Japan will use weekend talks with North Korea to ask about reports the North has been preparing a missile test.
N Korea has already proved it has missiles, by publicly testing them
US and South Korean intelligence has picked up signs a test may be planned, though Japan's Prime Minister Junichiro Koizumi said the chances seemed low.
"It is necessary to find out what is going on," said Japan's chief cabinet secretary, Hiroyuki Hosoda.
The talks in Beijing will focus on the issue of missing Japanese which North Korea is believed to have kidnapped.
Rumours of a possible North Korean missile test have been circulating for several days, though South Korean and Japanese officials have played down the threat, saying troop build-ups around missile sites were probably just military exercises.
Map shows range of Taepodong 1 missile, flown over Japan in 1998. Range 1,500-2,000 km, payload: 1,000 kg
Evidence that North Korea working on testing Taepodong 2. Range up to 8,000 km (could reach western US)
Evidence from Jane's Defence of a pair of new ballistic missiles - one sea-based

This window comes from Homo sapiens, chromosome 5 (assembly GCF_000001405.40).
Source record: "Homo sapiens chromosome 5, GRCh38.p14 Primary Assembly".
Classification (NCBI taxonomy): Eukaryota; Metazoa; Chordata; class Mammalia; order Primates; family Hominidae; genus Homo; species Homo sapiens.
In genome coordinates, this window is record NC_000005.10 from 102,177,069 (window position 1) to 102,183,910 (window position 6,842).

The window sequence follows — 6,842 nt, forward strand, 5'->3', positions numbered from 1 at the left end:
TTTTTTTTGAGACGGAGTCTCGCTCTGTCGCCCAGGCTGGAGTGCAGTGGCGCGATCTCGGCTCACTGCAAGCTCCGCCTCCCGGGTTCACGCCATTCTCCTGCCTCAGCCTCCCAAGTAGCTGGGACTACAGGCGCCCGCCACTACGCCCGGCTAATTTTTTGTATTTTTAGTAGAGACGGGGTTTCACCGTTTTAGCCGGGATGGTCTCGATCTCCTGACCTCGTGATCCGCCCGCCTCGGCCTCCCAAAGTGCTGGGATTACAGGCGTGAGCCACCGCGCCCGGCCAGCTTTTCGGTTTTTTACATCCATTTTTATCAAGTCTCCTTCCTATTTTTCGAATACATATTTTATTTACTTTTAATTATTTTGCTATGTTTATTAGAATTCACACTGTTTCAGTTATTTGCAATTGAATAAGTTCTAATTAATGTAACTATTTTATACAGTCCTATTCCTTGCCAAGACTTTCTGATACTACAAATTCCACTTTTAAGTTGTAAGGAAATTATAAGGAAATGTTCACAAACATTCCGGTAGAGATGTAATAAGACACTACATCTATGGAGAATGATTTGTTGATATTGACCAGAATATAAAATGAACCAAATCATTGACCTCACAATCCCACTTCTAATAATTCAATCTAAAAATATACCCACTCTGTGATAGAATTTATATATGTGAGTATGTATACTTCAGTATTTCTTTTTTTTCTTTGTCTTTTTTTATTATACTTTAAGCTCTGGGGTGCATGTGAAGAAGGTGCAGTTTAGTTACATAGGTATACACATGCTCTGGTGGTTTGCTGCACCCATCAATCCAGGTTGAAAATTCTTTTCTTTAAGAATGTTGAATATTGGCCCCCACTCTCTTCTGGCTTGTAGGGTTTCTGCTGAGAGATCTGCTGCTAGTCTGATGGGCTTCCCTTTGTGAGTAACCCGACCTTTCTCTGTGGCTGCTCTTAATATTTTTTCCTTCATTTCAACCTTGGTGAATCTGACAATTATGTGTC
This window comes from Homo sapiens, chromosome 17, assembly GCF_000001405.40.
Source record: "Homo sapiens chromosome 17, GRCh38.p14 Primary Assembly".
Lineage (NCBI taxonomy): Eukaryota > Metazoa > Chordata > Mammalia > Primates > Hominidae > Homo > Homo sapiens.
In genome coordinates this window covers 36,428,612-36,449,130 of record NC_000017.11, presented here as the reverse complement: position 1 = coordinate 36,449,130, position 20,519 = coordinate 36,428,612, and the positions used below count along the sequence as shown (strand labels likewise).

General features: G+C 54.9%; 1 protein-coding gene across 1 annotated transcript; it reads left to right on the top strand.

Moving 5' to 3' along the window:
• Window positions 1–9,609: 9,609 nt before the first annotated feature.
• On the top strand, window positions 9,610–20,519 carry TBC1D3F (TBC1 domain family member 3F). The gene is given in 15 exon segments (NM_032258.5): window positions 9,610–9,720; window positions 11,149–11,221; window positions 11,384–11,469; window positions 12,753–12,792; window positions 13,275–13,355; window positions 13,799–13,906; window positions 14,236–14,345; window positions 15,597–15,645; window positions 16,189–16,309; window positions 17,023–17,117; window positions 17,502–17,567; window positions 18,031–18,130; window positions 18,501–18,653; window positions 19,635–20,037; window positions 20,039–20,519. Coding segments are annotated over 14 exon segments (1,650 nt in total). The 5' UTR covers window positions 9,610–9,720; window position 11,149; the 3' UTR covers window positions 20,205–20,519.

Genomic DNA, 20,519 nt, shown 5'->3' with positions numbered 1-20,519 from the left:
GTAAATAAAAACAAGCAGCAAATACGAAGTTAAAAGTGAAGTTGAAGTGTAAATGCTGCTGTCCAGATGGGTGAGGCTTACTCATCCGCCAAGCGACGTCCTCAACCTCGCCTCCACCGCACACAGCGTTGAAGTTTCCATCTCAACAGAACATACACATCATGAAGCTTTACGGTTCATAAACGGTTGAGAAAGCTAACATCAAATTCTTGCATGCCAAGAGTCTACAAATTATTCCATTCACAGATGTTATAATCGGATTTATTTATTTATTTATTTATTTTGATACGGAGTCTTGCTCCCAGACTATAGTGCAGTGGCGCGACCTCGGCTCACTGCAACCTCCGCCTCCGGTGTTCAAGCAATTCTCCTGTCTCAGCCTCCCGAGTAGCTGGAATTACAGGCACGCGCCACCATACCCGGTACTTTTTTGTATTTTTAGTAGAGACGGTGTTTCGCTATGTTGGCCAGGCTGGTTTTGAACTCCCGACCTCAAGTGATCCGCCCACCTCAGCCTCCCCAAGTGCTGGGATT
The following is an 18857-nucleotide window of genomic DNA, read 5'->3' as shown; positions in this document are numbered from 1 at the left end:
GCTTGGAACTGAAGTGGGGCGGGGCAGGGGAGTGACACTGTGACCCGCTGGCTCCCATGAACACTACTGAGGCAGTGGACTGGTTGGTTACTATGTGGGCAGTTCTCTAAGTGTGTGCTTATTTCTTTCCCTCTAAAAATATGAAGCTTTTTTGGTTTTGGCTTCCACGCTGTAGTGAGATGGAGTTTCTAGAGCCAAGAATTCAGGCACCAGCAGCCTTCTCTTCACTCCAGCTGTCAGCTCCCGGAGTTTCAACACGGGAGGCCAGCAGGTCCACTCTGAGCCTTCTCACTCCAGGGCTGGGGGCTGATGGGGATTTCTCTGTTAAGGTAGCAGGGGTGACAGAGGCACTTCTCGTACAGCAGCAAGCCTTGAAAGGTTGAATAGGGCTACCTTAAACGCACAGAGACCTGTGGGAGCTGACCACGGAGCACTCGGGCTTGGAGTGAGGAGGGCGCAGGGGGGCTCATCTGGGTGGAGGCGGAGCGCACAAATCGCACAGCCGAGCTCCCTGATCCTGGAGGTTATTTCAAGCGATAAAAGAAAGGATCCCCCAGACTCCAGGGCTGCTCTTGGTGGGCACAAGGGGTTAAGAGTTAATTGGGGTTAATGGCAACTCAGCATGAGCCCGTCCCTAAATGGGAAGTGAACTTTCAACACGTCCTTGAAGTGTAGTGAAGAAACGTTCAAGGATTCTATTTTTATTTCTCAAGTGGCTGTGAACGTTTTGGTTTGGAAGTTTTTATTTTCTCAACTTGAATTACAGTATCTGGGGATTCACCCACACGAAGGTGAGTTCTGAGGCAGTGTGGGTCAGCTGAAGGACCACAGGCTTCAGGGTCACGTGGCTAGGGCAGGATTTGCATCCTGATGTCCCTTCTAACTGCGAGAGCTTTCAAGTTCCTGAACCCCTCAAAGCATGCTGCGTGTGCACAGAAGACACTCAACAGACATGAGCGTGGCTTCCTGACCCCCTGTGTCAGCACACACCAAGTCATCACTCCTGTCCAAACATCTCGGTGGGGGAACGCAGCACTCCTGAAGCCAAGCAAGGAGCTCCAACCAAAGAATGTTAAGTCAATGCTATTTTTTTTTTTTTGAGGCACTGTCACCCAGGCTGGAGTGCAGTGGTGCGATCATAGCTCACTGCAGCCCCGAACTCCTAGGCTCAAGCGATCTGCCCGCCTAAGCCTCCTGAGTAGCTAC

Other missiles: Scud-B: Range 300 km, payload 1,000 kg
Scud-C: Range 500 km, payload 7600-800 kg
Scud-D (Nodong): Range 1,000-1,300 km, payload: 700-1,000 kg
On Thursday, US Secretary of State Colin Powell warned North Korea against breaking its moratorium on missile tests.
""I think it would be very unfortunate if the North Koreans were
to do something like this," he said.
Analysts are divided over the likelihood of a missile test at this stage.
North Korea has launched missiles before when it wanted to grab the world's attention in its demands for economic and diplomatic concessions.
But it is locked in a stand-off with the US over its nuclear ambitions, and appears to have ruled out further progress until after the US presidential election.
Six-nation talks on the nuclear issue, which were due to have resumed before the end of September, have now been put on hold.
North Korea has indicated it is prepared to continue its bilateral talks with Japan over the issue of the Japanese missing.